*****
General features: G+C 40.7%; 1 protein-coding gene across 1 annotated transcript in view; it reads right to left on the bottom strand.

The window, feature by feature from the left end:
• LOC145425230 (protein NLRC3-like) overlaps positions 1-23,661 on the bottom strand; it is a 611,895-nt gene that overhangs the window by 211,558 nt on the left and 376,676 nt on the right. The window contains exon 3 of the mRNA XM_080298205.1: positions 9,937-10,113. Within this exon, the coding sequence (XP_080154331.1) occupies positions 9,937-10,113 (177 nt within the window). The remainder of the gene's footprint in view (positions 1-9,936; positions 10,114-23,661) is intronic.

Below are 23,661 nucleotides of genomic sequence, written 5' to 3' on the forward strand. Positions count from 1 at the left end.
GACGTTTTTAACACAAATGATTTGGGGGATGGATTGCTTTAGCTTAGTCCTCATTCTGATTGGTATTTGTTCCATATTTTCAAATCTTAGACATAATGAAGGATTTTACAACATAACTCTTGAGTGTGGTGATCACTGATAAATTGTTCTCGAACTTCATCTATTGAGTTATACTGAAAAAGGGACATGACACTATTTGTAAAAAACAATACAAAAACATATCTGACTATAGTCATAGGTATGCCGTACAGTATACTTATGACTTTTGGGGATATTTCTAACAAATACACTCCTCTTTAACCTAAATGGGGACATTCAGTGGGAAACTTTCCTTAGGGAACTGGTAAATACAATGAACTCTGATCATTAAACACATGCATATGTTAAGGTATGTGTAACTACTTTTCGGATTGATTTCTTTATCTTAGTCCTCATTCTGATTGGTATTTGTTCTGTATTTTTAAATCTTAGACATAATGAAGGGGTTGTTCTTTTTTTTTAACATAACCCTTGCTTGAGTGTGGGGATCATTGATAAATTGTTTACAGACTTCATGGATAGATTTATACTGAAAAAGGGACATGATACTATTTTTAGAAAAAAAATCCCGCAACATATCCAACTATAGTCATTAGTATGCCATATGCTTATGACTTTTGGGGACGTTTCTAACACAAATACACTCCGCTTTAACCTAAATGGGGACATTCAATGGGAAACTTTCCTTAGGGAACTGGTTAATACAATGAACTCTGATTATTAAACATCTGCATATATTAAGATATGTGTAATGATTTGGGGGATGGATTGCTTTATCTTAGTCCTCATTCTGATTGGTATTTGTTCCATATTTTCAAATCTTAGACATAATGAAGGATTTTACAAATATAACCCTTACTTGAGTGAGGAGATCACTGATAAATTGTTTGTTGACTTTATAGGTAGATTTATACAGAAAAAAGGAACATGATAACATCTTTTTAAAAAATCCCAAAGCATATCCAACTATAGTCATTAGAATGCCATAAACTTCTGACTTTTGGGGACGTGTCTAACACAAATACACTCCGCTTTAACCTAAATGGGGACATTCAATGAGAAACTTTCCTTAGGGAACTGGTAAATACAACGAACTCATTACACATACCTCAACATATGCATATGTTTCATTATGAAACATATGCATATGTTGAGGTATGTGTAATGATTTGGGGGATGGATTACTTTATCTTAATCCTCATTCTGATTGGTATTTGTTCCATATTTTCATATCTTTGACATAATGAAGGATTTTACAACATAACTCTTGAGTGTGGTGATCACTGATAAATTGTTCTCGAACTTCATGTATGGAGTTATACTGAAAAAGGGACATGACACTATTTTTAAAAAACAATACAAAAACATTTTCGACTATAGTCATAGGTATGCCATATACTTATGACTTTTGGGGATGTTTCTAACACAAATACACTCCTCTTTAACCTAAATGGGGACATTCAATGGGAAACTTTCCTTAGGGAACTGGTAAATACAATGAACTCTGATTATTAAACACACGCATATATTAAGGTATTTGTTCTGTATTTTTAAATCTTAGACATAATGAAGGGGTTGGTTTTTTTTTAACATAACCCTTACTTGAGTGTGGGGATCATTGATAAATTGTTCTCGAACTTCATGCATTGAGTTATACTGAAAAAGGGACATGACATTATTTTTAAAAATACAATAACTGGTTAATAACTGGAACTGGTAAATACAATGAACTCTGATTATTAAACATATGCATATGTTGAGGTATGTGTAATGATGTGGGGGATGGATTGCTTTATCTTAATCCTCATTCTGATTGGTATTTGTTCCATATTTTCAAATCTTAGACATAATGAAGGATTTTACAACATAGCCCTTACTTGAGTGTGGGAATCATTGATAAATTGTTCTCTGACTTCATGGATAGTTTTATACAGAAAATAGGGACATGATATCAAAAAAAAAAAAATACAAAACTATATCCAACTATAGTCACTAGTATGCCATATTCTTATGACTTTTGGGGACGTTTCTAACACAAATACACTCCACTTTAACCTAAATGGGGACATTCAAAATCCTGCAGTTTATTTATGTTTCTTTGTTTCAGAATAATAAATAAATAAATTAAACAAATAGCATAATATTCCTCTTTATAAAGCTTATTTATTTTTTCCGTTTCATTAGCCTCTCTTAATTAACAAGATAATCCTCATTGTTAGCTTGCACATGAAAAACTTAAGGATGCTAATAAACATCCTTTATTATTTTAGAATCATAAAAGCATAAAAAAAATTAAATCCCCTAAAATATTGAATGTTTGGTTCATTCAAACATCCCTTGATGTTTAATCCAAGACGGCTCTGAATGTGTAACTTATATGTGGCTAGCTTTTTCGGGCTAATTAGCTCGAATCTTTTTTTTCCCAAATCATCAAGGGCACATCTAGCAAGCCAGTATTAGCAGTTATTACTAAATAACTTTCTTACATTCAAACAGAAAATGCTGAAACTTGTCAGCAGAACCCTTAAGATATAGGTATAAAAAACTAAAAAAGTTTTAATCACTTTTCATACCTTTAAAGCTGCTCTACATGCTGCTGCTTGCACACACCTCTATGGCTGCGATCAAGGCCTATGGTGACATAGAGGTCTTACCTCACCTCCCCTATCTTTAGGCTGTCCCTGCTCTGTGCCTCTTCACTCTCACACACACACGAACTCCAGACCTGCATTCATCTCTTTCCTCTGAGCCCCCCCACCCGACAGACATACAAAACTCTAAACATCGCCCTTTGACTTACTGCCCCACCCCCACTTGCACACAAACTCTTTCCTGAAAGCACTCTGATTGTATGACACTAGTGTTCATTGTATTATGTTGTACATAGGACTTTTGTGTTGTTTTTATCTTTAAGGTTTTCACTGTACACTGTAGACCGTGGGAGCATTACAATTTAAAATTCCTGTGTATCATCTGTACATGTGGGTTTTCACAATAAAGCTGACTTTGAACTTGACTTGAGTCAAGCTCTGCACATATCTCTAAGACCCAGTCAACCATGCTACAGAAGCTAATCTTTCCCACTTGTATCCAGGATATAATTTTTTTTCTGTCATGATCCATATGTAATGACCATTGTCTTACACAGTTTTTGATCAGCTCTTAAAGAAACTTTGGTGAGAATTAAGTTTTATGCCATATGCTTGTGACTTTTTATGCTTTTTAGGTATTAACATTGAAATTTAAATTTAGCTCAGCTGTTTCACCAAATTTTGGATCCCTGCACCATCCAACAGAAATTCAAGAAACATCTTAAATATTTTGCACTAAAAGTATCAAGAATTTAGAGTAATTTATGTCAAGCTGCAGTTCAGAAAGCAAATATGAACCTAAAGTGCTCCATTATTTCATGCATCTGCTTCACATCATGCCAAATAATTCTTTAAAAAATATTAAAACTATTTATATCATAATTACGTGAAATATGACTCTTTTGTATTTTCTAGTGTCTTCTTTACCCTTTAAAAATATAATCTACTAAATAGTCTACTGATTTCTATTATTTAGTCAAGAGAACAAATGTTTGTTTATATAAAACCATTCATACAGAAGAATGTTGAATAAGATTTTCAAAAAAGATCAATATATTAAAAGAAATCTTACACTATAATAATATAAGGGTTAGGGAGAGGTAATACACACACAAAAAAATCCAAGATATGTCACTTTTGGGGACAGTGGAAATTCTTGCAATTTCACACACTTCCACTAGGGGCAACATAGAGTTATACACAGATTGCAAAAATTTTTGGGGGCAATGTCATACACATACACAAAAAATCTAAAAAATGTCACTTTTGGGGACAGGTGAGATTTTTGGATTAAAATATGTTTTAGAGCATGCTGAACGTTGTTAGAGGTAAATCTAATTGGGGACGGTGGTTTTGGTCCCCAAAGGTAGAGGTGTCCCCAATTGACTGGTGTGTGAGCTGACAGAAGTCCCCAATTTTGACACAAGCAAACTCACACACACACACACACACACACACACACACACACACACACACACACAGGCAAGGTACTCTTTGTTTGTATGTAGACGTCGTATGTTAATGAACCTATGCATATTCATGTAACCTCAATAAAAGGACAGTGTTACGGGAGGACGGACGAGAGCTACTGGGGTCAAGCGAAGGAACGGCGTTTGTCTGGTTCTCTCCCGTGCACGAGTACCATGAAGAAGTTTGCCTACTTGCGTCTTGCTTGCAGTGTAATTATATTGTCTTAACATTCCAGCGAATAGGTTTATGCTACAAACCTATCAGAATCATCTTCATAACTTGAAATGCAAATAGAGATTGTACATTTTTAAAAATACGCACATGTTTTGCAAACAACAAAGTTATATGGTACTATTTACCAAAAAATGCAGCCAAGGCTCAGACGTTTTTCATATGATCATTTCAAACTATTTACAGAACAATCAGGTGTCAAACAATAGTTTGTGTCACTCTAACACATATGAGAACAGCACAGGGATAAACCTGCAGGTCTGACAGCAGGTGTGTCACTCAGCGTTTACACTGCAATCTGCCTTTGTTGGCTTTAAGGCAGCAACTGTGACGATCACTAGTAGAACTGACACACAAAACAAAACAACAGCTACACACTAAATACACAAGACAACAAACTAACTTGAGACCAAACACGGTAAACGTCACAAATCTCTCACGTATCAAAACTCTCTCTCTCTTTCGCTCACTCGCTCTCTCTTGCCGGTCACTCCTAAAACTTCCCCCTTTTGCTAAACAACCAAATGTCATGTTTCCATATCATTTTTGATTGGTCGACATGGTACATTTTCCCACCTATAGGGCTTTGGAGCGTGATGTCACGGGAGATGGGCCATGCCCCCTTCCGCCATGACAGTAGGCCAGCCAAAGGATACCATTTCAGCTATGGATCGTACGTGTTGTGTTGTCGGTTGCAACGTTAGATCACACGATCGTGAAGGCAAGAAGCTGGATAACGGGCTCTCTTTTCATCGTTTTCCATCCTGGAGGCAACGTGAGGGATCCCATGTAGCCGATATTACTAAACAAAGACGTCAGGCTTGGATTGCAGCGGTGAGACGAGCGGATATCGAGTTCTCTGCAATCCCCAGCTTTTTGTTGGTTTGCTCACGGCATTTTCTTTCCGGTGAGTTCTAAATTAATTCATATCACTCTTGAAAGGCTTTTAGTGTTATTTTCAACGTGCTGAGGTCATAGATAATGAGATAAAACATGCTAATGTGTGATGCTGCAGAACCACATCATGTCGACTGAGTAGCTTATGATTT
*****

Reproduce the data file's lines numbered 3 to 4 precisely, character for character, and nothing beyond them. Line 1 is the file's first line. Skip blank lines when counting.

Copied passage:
• LOC145425230 (protein NLRC3-like) overlaps positions 1-23,661 on the bottom strand; it is a 611,895-nt gene that overhangs the window by 211,558 nt on the left and 376,676 nt on the right. The window contains exon 3 of the mRNA XM_080298205.1: positions 9,937-10,113. Within this exon, the coding sequence (XP_080154331.1) occupies positions 9,937-10,113 (177 nt within the window). The remainder of the gene's footprint in view (positions 1-9,936; positions 10,114-23,661) is intronic.

Below are 23,661 nucleotides of genomic sequence, written 5' to 3' on the forward strand. Positions count from 1 at the left end.